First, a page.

The most common type of eye injury that needs immediate action is a chemical burn. Alkaline materials (lye, plasters, cements, and ammonia), solvents, acids, and detergents can be harmful to the eye. Eyes should be flushed liberally with water if exposed to any of these agents.
If sterile solutions are readily available, use them to flush the affected eye. If not, go to the nearest sink, shower or hose and begin washing the eye with large amounts of water. If the eye has come in contact with an alkaline agent, it is important to flush the eye for ten minutes or more. Make sure water is getting under the upper and lower eyelids.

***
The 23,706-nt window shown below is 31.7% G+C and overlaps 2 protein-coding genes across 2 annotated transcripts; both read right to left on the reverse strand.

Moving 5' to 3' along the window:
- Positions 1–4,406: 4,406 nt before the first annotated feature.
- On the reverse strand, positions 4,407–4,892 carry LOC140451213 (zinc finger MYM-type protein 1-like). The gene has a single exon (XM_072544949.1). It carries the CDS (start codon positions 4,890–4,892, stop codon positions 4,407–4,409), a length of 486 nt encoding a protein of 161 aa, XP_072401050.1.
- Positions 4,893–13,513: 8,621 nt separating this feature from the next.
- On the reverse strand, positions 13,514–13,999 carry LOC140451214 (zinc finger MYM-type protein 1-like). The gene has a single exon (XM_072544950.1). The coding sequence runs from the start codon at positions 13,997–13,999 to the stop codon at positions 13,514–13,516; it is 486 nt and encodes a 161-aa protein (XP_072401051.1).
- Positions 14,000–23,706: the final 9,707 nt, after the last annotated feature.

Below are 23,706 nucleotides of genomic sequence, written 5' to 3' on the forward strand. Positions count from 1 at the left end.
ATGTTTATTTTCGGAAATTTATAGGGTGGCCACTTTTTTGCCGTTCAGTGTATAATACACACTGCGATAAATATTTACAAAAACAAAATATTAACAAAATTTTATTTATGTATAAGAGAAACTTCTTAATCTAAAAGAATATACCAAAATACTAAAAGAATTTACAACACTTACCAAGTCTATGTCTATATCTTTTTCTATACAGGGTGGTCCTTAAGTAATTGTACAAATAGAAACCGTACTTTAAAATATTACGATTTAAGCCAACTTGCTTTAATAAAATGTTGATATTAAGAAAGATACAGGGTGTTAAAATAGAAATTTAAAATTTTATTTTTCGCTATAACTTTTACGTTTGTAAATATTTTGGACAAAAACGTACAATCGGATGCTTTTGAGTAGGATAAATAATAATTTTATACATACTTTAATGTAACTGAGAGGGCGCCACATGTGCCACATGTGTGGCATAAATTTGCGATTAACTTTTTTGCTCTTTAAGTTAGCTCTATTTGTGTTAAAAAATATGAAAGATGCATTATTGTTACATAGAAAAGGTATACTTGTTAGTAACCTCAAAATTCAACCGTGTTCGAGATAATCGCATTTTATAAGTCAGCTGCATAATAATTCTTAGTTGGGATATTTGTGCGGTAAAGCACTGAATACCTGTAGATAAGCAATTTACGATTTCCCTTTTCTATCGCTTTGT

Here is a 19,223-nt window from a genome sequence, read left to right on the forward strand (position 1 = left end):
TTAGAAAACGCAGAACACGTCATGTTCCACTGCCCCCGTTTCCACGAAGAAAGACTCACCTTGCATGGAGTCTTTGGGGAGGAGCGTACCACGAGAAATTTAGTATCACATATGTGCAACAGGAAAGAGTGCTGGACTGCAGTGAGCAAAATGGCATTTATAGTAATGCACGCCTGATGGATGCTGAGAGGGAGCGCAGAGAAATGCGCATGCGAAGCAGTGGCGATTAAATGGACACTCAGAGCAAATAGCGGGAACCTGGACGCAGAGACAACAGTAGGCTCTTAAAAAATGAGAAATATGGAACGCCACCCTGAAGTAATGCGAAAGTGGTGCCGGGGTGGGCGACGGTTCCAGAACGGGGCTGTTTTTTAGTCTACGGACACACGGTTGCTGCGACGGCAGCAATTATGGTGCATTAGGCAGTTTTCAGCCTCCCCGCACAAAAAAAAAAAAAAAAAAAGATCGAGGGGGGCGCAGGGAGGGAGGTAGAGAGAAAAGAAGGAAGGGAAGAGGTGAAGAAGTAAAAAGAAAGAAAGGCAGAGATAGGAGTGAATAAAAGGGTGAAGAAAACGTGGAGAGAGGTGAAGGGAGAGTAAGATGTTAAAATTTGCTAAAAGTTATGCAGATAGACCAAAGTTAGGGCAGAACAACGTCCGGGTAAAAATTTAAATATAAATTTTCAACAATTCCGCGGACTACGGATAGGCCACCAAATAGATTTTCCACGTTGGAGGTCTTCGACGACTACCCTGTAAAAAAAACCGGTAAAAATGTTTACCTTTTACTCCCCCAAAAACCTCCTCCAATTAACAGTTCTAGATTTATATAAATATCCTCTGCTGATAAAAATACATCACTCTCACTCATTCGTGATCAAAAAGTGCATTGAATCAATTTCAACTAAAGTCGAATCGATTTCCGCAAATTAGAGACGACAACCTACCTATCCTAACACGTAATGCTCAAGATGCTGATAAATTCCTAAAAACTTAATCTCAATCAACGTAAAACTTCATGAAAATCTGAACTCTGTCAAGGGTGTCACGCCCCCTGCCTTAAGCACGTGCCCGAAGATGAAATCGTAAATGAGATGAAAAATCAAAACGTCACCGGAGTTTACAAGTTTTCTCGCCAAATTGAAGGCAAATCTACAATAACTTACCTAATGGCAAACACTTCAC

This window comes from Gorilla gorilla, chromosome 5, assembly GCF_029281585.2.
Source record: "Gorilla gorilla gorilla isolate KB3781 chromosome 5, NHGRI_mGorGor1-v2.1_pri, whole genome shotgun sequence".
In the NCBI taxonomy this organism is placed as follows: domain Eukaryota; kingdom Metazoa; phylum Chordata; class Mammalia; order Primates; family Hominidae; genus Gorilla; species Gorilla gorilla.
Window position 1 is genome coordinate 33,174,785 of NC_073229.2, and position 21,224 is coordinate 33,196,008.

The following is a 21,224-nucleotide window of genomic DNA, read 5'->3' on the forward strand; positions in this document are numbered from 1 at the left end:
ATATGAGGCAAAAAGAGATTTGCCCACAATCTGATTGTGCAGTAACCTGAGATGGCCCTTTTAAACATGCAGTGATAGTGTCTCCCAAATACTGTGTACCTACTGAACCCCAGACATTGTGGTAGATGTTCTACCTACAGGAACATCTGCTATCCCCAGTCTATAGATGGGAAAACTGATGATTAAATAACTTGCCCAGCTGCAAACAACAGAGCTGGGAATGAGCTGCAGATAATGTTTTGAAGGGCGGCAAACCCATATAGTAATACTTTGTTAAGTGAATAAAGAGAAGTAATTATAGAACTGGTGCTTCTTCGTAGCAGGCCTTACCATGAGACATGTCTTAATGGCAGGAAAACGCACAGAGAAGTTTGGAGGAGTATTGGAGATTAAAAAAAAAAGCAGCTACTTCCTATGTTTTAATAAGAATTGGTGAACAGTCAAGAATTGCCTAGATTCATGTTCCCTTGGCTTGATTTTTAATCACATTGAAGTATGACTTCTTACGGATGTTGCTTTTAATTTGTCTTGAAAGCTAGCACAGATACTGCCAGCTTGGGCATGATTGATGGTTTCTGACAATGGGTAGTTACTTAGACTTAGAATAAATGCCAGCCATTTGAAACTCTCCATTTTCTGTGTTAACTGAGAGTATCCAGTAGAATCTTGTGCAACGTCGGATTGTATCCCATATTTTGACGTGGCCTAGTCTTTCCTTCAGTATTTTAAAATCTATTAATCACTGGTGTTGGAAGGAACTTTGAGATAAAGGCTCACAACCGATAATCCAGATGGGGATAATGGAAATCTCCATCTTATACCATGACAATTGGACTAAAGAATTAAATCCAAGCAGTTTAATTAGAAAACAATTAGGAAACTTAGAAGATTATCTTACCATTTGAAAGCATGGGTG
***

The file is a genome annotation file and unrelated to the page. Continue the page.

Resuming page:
Abrasions or scratches of the eyelids or cornea, the clear covering of the eye, occur frequently and can be quite uncomfortable. If the abrasion is dirty, gently cleanse the area with a stream of clean water. Do not attempt to treat severe blunt trauma or penetrating injuries to the eye. Tape a paper or Styrofoam cup over the injured eye to protect it until proper care can be obtained.
In the case of a blow to the eye, do not assume the injury is minor. The eye should be examined thoroughly by an ophthalmologist because vision-threatening damage could be hidden. First aid is only the first step for emergency treatment. If you experience pain, impaired vision, or any possibility of eye damage, call your ophthalmologist or go the emergency room immediately.